My Home Automation Journey: the Vision
My best friend was spot on when she said, “You’ve always wanted to talk to your house.” True enough! But aside from a few experimental smart assistants like Alexa and Google, I have only been willing to buy into a smart home fully once the ecosystem matured. In my book, a device that only works on a single platform is not “Smart.” And I’ve seen too many manufacturers create devices but then fail to find the economic model to sustain them — and so a few years later, kill them off and the systems that support them. Google is famous for this, but many are at fault.
When Matter debuted in 2022, I became hopeful. While my personal technology is very Apple-centric, my partner prefers Samsung, Android, and Windows. Could Matter be the robust home automation framework I could reliably build upon?
I’ve approached the project with an experimental mindset and planned it as an agile technology consultant would. So, let’s start with… how should it work?
- When I’m walking from the kitchen down the stairs to the TV room in the evening with a tray full of glasses and supper, I want the stairwell and 1st-floor hallway lights to turn on and off automatically, so I don’t trip down the stairs or struggle with light switches when my hands are full.
- When I’m preparing to leave my home through the front door or the garage, I want the hallway lights to turn themselves off automatically, so I don’t have to leave in the dark and struggle to get through the door or struggle with light switches with full hands.
- When I forget to lock the front door, it should lock itself, so that I don’t get yelled at by my partner.
- When I have a house guest, I should be able to give them a cross-platform app, so that I don’t have to duplicate another set of physical keys.
- When I come home at night through the front door or the garage, I want the hallway lights to turn on by themselves, so I can avoid struggling with light switches when my hands are full.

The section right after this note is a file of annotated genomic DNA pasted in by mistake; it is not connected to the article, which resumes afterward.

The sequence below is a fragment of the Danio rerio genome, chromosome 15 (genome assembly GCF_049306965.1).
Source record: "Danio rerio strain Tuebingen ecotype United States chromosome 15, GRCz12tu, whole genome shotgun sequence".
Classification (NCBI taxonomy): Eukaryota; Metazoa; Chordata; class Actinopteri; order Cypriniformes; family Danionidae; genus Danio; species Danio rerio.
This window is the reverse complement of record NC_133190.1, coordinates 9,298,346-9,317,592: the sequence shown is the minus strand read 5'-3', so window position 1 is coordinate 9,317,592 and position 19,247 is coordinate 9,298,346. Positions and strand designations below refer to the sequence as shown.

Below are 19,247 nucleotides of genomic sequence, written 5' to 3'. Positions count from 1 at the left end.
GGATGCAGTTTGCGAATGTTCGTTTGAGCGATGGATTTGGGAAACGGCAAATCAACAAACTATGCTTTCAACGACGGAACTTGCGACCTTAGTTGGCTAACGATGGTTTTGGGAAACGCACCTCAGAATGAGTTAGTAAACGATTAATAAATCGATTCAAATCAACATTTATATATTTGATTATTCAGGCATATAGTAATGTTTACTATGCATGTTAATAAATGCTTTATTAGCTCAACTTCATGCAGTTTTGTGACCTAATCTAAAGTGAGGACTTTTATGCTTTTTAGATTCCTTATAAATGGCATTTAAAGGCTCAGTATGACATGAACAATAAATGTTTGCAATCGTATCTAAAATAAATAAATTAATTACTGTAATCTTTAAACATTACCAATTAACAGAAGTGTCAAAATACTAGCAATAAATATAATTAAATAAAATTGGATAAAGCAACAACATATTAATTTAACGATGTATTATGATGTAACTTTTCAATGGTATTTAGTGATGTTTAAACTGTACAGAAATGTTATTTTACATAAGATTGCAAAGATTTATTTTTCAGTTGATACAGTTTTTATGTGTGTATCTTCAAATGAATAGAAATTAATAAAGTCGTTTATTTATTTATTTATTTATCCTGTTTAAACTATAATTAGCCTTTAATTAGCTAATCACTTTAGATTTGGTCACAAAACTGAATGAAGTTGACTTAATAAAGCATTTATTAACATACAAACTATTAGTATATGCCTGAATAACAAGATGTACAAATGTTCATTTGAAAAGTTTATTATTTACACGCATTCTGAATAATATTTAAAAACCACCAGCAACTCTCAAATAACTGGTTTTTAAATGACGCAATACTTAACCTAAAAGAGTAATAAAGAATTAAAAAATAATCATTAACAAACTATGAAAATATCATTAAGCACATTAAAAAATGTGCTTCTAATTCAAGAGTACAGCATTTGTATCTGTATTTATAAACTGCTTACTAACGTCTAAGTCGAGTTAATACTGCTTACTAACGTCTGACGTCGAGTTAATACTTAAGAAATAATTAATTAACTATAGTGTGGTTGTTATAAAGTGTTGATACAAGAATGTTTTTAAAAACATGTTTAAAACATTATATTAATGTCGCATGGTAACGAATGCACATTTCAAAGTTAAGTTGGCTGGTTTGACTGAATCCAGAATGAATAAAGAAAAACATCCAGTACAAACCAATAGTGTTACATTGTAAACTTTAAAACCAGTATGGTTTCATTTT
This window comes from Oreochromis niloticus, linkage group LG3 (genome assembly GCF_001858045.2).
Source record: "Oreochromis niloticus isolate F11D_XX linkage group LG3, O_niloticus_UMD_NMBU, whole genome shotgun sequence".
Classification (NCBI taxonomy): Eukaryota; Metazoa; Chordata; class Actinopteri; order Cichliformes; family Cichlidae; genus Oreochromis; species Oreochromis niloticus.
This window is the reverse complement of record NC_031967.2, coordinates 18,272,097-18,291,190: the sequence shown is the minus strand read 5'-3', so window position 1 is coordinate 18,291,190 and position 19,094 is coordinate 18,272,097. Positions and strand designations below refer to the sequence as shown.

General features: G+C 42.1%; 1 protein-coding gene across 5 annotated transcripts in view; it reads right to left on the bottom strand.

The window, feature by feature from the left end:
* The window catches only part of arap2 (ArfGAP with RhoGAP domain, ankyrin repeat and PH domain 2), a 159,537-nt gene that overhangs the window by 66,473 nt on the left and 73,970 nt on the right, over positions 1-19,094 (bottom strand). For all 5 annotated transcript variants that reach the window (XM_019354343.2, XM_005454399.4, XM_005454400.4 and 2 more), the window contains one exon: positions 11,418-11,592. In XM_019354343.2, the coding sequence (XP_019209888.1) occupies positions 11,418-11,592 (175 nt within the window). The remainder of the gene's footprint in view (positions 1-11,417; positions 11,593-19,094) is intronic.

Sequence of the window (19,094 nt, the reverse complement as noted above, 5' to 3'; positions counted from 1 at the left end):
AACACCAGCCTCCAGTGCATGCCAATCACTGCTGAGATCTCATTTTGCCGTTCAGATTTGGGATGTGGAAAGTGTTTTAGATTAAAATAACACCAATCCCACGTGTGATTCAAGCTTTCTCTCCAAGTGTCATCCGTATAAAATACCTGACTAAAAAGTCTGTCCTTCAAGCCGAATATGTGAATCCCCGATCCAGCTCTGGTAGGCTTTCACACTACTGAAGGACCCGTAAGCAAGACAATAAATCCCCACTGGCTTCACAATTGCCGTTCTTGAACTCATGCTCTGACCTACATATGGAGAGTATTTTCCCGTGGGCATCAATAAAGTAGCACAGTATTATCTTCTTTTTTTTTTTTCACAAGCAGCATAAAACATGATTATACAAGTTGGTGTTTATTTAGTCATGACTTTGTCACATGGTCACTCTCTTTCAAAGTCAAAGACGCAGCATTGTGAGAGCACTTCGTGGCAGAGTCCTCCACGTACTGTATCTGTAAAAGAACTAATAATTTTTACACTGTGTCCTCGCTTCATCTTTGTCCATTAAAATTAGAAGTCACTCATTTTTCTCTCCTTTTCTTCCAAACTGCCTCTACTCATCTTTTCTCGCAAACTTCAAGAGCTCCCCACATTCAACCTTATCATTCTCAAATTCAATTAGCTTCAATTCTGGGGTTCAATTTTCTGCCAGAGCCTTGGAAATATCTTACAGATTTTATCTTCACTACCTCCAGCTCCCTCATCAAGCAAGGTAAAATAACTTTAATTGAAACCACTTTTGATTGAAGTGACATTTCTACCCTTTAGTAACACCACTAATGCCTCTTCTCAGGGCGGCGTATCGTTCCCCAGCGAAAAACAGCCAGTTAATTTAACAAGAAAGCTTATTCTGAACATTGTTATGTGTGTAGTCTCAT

- When I am hosting a dinner party, I want to easily change the lights throughout the evening, from cocktails to supper, so I don’t have to manually adjust a series of dimmers in the kitchen, living room, and dining room.
- All physical light switches must function: no light switch can be taped over with “do not use” so that smart bulbs, controlled by an app, receive constant power.
- All switches must work, even if the WiFi network is out.
- No light may require a phone app, voice interface, or other technology to work.
- All devices must be platform agnostic. No device may work only on Amazon’s Alexa, Google’s Home, or Apple’s HomeKit.
- Security: devices should communicate through a high-security hub if exposed to the network and Internet.
- Maintainability: no device shall require a subscription or additional pay add-on to work.
- Privacy: no data is leaked from house devices to the Internet
- Performance: all devices should be at least as performant as regular switches.
- Interface: all devices should have minimal, easy-to-use physical controls. No device’s primary interface should look “weird” or technical. Door locks, for example, may not have massive circular switch dials.
Part 2 of this series: what devices did I assess and finally implement?